All of this makes me think: how much communicating with the bio mom should a stepmom really do?

I’m sure this is going to sound a little controversial, but my opinion is that a lot of us stepmoms shouldn’t put much enegry into proactive communication with the bio mom.

Let me clarify. What I’m trying to say is that it’s not our responsibility to be reporting what our stepkids did that day, what TV shows they like, or what their new friend’s name is. It’s not our responsibility to send reminders about visitation times, appointments, or court dates.* That kind of thing is your partner’s responsibility, and if you do it because you feel obligated to, then you’re likely to end up feeling used and frustrated.

Furthermore, if you try and be a good stepmom by relaying information between your partner and his ex, you actually end up making yourself feel excluded. Rather than relaxing into your place in the family as a partner/wife and stepmom, you’re constantly holding yourself up between these two former lovers. It may only be an attitude, sure, but it can still negatively impact your happiness.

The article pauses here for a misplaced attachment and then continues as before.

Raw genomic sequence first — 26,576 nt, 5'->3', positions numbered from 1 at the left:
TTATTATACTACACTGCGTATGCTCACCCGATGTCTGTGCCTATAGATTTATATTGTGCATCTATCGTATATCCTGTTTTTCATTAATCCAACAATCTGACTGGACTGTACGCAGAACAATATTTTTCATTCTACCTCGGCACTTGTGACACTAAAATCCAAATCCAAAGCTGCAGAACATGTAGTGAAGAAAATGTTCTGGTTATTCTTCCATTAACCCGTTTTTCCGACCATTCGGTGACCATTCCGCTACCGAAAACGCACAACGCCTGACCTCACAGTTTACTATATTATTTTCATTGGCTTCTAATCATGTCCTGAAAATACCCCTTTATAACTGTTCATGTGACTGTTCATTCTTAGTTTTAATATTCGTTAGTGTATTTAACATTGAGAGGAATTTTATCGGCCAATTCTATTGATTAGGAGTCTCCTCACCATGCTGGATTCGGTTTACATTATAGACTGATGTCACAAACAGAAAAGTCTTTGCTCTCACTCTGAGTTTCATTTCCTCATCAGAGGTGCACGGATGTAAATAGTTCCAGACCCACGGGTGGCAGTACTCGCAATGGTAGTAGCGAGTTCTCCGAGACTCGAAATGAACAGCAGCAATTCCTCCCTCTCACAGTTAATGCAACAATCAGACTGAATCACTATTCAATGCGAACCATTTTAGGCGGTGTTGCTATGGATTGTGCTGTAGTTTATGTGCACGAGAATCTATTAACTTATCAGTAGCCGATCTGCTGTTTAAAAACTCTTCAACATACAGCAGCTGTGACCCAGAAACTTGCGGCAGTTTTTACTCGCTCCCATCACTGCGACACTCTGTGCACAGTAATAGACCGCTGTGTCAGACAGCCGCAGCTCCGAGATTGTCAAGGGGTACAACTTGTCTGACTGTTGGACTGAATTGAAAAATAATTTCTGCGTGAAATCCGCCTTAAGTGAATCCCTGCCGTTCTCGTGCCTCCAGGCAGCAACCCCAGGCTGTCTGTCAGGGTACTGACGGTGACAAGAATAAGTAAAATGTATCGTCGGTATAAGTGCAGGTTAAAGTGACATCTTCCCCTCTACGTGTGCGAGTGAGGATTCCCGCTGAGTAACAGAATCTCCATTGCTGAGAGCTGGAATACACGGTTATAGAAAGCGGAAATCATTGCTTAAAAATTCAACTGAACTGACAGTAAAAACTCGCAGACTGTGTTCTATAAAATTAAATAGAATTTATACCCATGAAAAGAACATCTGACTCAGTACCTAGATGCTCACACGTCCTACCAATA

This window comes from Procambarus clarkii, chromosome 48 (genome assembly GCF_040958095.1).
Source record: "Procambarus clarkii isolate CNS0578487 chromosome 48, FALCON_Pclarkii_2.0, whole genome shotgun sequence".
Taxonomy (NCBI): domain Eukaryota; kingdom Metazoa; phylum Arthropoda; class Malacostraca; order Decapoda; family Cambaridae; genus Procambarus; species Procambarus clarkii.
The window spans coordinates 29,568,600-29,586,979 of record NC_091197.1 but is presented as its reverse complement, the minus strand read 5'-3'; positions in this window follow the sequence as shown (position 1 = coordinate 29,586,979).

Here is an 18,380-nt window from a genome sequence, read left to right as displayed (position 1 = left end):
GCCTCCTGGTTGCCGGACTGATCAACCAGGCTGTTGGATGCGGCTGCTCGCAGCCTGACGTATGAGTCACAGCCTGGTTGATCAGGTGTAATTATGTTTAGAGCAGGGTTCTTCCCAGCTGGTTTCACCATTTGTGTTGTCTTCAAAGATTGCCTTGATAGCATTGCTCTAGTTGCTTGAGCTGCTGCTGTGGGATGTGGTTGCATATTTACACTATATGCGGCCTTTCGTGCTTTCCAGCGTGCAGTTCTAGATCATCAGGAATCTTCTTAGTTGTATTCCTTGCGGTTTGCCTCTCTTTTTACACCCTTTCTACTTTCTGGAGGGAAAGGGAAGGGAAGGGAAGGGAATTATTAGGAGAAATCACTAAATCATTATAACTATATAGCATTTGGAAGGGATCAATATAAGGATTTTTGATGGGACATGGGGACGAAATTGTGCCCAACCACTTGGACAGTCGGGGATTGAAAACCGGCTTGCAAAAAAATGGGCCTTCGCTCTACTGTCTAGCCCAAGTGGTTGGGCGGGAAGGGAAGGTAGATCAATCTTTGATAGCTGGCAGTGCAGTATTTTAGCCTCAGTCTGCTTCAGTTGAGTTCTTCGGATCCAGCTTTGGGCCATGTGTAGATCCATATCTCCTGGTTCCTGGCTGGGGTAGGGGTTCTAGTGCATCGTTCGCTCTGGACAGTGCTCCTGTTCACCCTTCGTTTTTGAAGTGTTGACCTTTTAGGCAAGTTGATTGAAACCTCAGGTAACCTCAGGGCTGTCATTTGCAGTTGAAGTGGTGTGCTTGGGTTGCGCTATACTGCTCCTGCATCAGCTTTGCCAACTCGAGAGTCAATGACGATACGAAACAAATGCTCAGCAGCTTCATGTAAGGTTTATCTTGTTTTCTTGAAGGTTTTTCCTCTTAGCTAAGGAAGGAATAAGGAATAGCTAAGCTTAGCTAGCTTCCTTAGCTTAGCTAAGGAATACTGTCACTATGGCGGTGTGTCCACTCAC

Finally, if you try and make yourself part of the family by being the reporter and coordinator, then you actually end up feeling empty despite all your best intentions. Even though coordinating information with the bio mom can take a lot of your emotional energy, it’s not actually doing much to build a bond between you and your stepchildren. At the same time, you feel frustrated to have put so much energy into the stepfamily situation without receiving the reward of affection back from your stepkids.

Instead of being the information exchanger, I think stepmoms should put that time and energy into building a relationship with their stepchildren. You don’t need to worry about what the bio mom thinks of you. (Although I know this can be difficult!) Truly, the important thing is what your stepkids think of you, not their mom.

This is my opinion, of course. And I'm sure that there are some stepmoms who have great communication with their kid's bio mom. What do you think? How much information sharing with the bio mom do you feel is appropriate? Have you had any bad experiences? Good ones? I’d love to hear what you have to say.

* I’m all for answering questions that the bio mom asks you (reactive communication), and I certainly support proactive communication in any case that would involve ensuring the safety of the child.